Sarah Remmer: The Non-Diet Dietitian


How To Make Weight Loss A Lot Easier

Have you fallen victim to the see-food syndrome?

Have you ever been thirsty, gone into the kitchen for a glass of water and left without your water, but instead with a salty or sweet snack? You may have fallen victim to the "see-food syndrome." Yep, when you see food, regardless of whether or not you're actually hungry, you'll likely eat it. Especially if it's a food that you love. We eat for many reasons, but unfortunately many of those reasons do not involve true physical hunger. This is a huge part of why some people find it extremely difficult to lose weight. 

Brian Wansink PHD, a Psychologist in the U.S and author of the book "Mindless Eating" has devoted much of career to researching and teaching about the idea of "mindless eating"—eating without being fully aware of what, how much and why you are eating. There are many reasons why we eat. Actual physical hunger, visual cue, emotion (sad, bored, happy), social pressure, fatigue, etc. but I must say, visual cue is a biggy. 

If we see a food that we like (or smell it), we all of a sudden have to make the decision of whether or not to eat it. If we constantly see a food all day (let's say a cookie jar or candy bowl), we have to make that decision hundreds of times during the day. Sound familiar?

When you see, smell or even THINK about a food (especially if it's a carbohydrate-based food that you really like), your pancreas may start to secrete a hormone called insulin, in anticipation of a sugar fix. Insulin decreases your blood sugar level, which makes you feel hungry. So even if you have not even touched the food and you weren't hungry to begin with, all of a sudden you are eating. This could happen several times a day if you're not aware of it. Personally, I know that if anything delicious (and by that I mean anything involving chocolate) is within my vision when I open the pantry or freezer, I will forget about what I was going for in the first place and reach in and grab a cookie or a piece of chocolate…without even thinking about it.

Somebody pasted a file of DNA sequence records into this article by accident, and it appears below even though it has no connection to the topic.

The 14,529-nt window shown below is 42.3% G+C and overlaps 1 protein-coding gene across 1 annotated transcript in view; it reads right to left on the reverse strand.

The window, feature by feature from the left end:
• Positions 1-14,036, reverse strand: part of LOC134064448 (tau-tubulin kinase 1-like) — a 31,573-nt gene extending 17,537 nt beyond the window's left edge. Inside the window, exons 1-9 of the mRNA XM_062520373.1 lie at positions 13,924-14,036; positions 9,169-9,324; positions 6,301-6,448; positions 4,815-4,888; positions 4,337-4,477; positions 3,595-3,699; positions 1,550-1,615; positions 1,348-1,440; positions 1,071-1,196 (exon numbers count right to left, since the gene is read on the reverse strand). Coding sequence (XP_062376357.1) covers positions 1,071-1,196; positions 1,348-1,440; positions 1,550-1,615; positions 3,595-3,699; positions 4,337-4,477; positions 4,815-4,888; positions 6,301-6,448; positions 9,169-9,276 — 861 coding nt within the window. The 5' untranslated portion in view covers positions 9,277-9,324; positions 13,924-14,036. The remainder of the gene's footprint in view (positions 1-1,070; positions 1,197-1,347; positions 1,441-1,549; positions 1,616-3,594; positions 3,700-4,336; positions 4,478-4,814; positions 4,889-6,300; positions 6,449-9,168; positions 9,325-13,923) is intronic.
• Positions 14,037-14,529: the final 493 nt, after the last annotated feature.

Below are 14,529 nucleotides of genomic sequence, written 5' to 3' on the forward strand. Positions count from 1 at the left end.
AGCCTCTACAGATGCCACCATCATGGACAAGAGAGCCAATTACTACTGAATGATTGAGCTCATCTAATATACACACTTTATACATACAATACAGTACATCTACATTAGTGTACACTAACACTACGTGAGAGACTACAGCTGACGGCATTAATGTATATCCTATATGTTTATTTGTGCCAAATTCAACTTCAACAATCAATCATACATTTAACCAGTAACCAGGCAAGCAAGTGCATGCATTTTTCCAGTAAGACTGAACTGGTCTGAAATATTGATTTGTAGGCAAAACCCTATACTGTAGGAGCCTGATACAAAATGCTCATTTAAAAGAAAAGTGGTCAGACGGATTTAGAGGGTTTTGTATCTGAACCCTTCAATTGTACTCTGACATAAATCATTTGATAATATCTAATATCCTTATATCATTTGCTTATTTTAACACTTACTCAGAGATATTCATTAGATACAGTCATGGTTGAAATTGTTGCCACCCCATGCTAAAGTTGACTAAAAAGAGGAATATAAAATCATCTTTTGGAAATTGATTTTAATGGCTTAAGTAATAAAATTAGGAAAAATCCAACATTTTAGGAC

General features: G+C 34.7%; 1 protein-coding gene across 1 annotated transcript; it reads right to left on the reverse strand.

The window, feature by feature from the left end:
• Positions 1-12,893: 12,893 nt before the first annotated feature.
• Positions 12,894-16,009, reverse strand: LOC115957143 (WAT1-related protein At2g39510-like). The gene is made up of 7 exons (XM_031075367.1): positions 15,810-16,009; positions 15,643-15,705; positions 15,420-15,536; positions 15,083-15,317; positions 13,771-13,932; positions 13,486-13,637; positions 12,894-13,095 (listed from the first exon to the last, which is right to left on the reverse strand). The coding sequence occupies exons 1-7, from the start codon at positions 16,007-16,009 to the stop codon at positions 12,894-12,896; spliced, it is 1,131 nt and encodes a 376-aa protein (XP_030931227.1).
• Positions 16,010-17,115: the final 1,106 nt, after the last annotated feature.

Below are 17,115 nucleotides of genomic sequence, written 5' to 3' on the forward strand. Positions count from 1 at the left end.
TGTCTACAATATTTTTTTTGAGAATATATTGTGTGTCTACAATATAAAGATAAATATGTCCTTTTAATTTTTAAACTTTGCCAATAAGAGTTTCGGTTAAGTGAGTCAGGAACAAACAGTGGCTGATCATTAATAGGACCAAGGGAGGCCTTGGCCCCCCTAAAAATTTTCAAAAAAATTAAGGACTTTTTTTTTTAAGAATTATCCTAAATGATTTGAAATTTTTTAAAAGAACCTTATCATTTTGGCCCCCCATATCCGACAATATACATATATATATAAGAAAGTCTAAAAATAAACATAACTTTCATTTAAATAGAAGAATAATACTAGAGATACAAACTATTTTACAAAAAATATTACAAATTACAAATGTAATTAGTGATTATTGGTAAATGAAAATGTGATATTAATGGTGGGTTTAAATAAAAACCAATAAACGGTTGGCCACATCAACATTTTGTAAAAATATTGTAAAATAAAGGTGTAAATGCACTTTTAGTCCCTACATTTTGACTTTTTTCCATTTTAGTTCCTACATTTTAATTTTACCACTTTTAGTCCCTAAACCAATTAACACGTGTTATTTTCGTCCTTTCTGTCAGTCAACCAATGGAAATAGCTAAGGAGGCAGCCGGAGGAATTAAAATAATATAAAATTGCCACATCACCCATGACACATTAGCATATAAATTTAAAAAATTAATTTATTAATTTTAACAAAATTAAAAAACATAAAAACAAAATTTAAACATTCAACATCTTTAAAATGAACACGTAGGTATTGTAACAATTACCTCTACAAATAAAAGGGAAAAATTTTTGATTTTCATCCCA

Even though we can't always control which foods make their way into our vision, here are some tips on how to avoid the "see-food syndrome":

Try not to keep too many tempting treats in the house, in your car or at your office. It's a lot less likely that you'll eat junk food if you have to walk or drive all the way to the store to get it every time you have a craving. Most of the time, it just won’t be worth it.

 Keep healthier treats in the house that you know you won’t overindulge on. An example is dark chocolate (70% cocoa or greater). For me, one or two squares of dark chocolate after dinner satisfies my chocolate craving, but I’m not tempted to go back for more.

 If you have baked goods in the house, keep them in the deep freeze or at the back of your freezer where you can’t see them. Chances are that if you cannot see them, you will forget about them.

 Keep an attractive water bottle with you at all times. This sounds funny, but really, you will drink more water. Having a nice water bottle that you can easily carry around with you (perhaps has a handle), will remind you to drink every time you look at it.

 Keep healthier things out on the counter or within eyesight so that you are reminded to eat or drink more of them. Keep a colourful arrangement of fruit in a fruit basket on the counter or table. Keep an assortment of herbal teas out on the counter. Get into the habit or putting out raw veggies and low fat dip before supper so that you are tempted to munch on them.